DiscoverReligion & Spirituality

Never to Young to Change the World


Worth reading 😎

Inspiring stories about how children can change the world, one day at a time

As the title, Never Too Young To Change The World, indicates, this book is about children who find ways to make good in a world that is sometimes unfair and cruel. Told in 22 chapters, each following the author to an experience that was meaningful, this book is inspirational and a breath of fresh air, especially following a year where there is more bad than good.

These stories are written in the first person, as it is the author's experience with the children that shape the stories. There is a Christian slant to these as well, as that is the author's background.

The story starts in the West Indies and talks about the author's journey where he had a five-week mission in Jamaica, West Indies. The first child he highlights had a rough upbringing, but he talks about how he overcame this to find success. The story is highlighted with pictures throughout, which helps to bring the story to the reader. Throughout the book, each chapter features pictures of the people that were mentioned, which is very cool, but also adds to the journal or scrapbook feel.

One criticism is in some of the stories, names are inconsistently spelled (Jamison vs. Jameson in Ch. 3 for example). The writing also comes across as more of a diary or journal entry, rather than highlighting the story and accomplishments of the children. This is in there, but it takes some digging to get to, rather than being the forefront. The author's journey seems to be documented rather than having this be a book about the differences children can make. The stories are often of those children who work hard to succeed (Matt, the track and field athlete, for example).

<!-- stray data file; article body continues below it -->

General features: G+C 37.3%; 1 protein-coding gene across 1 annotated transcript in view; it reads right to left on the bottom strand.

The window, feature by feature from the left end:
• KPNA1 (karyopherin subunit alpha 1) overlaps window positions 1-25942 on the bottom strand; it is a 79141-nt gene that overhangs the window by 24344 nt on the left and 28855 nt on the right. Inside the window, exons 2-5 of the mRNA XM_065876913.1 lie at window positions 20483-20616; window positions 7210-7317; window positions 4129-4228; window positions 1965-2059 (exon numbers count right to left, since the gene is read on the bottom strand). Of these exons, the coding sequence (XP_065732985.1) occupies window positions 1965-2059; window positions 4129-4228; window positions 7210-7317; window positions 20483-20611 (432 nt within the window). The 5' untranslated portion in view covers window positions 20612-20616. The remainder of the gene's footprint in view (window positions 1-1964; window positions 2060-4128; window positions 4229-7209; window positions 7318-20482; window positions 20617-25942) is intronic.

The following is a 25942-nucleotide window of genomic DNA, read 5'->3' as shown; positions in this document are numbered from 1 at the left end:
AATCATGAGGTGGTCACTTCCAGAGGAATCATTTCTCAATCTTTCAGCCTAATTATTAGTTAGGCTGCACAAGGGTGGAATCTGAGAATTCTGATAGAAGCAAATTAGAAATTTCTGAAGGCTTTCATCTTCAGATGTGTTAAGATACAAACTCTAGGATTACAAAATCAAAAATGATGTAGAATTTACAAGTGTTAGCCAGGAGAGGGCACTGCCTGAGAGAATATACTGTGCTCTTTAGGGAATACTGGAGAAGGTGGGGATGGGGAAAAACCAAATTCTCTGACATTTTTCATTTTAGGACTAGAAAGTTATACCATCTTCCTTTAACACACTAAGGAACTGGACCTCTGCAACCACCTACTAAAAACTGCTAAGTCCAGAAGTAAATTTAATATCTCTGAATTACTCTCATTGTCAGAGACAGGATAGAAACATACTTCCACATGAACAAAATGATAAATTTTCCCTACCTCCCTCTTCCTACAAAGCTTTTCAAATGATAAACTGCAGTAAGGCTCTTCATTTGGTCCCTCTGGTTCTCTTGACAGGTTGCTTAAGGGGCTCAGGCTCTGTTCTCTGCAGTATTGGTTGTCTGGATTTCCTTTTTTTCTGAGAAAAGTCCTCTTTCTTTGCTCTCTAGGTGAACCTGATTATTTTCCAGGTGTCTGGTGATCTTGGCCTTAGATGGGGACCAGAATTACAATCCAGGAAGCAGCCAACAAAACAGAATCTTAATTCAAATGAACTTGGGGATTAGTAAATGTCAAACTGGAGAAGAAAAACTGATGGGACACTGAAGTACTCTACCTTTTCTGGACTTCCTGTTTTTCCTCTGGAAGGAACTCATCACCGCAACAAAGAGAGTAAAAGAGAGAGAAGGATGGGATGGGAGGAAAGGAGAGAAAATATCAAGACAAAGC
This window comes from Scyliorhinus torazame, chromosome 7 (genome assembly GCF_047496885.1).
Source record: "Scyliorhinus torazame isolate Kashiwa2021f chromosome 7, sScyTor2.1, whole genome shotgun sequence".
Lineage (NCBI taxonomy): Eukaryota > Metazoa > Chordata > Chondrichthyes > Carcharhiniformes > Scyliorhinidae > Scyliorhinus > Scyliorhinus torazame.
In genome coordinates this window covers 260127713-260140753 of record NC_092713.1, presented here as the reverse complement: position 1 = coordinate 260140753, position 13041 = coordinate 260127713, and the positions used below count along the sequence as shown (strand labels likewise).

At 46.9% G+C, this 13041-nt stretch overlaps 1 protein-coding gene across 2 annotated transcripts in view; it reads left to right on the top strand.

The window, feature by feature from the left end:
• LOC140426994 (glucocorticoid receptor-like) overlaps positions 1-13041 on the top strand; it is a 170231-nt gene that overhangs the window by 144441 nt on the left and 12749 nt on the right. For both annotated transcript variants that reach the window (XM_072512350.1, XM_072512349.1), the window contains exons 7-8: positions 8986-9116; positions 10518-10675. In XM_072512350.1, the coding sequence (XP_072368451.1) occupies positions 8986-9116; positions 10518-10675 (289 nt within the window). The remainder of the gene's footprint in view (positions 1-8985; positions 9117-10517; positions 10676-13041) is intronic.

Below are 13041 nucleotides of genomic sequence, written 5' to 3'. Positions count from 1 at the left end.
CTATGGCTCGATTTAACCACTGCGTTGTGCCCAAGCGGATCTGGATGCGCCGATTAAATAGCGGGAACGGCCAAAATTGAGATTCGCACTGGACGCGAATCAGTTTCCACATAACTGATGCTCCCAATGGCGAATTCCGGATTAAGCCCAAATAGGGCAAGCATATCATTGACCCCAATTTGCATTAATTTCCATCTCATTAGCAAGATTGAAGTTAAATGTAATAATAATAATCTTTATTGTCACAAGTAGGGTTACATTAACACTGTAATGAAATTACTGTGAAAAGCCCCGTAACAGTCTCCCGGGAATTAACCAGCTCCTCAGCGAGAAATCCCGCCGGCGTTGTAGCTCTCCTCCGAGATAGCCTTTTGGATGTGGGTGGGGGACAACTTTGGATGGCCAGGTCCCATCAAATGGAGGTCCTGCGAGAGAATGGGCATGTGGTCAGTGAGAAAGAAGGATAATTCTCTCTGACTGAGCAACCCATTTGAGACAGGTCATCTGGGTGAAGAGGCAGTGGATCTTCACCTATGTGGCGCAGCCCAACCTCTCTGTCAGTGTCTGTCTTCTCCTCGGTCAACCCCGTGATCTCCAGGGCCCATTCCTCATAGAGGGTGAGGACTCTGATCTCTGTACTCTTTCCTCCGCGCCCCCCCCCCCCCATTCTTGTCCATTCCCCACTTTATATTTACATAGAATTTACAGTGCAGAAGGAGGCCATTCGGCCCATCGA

Overall, this is an interesting book, but it seems like an ode to the people that the author has crossed with on his teaching and missions. He thanks so many people that it is wonderful he's had great influences, but it's hard to truly see the greater good from each individual when the author is so present in each story.

Reviewed by

I am an avid reader who loves discovering new books. I read a variety of different genres, ranging from thrillers to historical fiction. I also write reviews of the books I read to help others discover new reads as well. I'm a member of a number of reading groups and we share our recommendations.

Newton and the children of Alpha School and Orphanage Jamaica, West Indies.

About the author

Br. Dan O’Riordan, FMS, a Marist Brother, shares his inspiring stories of young people who have made significant impacts on the lives of many in our world in this, his second book. view profile

Published on November 22, 2020

40000 words

Genre: Religion & Spirituality

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